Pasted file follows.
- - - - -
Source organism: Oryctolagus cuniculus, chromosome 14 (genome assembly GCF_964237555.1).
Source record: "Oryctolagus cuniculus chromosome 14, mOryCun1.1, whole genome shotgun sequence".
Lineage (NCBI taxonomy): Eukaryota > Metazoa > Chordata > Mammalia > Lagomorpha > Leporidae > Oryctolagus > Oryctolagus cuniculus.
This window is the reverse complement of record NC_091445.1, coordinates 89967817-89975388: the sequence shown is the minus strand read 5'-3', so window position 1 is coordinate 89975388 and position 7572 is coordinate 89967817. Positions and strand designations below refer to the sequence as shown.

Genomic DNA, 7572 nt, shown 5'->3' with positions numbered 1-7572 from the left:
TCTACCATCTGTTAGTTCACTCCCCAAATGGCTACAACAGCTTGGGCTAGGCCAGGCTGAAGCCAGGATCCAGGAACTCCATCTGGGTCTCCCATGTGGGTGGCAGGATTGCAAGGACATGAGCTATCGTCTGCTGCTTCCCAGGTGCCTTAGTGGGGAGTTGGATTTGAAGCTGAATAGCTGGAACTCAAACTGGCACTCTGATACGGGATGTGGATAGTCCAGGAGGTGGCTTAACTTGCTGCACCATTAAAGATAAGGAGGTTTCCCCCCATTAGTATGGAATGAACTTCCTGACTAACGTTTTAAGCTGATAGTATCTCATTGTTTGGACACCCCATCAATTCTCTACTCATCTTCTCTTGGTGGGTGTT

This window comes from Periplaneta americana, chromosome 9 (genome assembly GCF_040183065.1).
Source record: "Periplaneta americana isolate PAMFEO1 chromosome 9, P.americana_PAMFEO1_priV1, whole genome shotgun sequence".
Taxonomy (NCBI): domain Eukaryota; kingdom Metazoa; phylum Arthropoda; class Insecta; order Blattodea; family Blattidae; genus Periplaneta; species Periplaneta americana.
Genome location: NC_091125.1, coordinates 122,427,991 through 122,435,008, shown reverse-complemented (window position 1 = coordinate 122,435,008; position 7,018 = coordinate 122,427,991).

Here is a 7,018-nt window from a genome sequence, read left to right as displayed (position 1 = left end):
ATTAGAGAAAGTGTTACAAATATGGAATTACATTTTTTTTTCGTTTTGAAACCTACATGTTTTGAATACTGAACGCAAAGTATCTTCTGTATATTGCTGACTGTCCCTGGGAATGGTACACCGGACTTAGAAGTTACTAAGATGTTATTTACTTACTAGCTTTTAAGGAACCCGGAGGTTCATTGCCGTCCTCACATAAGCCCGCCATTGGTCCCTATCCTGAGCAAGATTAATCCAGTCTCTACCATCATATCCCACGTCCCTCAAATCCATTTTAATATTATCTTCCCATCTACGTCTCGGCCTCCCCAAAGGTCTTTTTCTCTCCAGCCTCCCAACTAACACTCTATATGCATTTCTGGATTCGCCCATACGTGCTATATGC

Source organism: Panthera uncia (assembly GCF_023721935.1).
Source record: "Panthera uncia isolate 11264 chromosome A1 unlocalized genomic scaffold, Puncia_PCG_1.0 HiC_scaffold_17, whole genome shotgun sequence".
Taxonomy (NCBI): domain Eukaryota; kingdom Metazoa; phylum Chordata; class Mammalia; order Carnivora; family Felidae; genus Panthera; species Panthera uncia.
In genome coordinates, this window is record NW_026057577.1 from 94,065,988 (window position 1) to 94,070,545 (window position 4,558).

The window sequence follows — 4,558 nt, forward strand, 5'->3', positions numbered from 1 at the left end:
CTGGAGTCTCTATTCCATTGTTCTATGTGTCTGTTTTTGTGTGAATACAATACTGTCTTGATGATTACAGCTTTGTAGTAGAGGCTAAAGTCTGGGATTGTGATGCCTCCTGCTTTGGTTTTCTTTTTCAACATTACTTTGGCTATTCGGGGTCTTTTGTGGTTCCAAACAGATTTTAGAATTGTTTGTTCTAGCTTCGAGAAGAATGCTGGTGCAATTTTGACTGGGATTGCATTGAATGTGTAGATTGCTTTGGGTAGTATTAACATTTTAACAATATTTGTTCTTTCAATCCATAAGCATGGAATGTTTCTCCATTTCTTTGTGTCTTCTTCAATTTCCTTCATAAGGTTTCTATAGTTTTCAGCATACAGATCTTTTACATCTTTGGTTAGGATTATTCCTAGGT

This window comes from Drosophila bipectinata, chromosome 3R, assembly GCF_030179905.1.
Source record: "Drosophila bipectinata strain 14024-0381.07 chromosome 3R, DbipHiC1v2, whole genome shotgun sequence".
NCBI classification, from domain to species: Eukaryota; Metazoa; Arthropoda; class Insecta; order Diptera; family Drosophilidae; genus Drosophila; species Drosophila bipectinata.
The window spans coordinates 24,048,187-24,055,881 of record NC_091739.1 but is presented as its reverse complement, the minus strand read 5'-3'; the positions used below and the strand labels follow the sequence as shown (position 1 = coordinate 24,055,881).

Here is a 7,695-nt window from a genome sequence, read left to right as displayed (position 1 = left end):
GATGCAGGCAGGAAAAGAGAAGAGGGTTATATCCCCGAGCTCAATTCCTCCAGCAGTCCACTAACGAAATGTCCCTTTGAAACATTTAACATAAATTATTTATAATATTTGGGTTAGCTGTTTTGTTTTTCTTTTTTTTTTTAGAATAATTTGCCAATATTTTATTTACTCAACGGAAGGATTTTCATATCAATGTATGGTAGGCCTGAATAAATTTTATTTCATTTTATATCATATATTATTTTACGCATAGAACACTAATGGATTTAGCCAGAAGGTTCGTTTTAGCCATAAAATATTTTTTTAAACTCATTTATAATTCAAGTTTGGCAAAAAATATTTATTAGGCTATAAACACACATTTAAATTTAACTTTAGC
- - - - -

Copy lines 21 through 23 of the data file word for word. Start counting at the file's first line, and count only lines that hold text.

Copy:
NCBI classification, from domain to species: Eukaryota; Metazoa; Arthropoda; class Insecta; order Diptera; family Drosophilidae; genus Drosophila; species Drosophila bipectinata.
The window spans coordinates 24,048,187-24,055,881 of record NC_091739.1 but is presented as its reverse complement, the minus strand read 5'-3'; the positions used below and the strand labels follow the sequence as shown (position 1 = coordinate 24,055,881).

Here is a 7,695-nt window from a genome sequence, read left to right as displayed (position 1 = left end):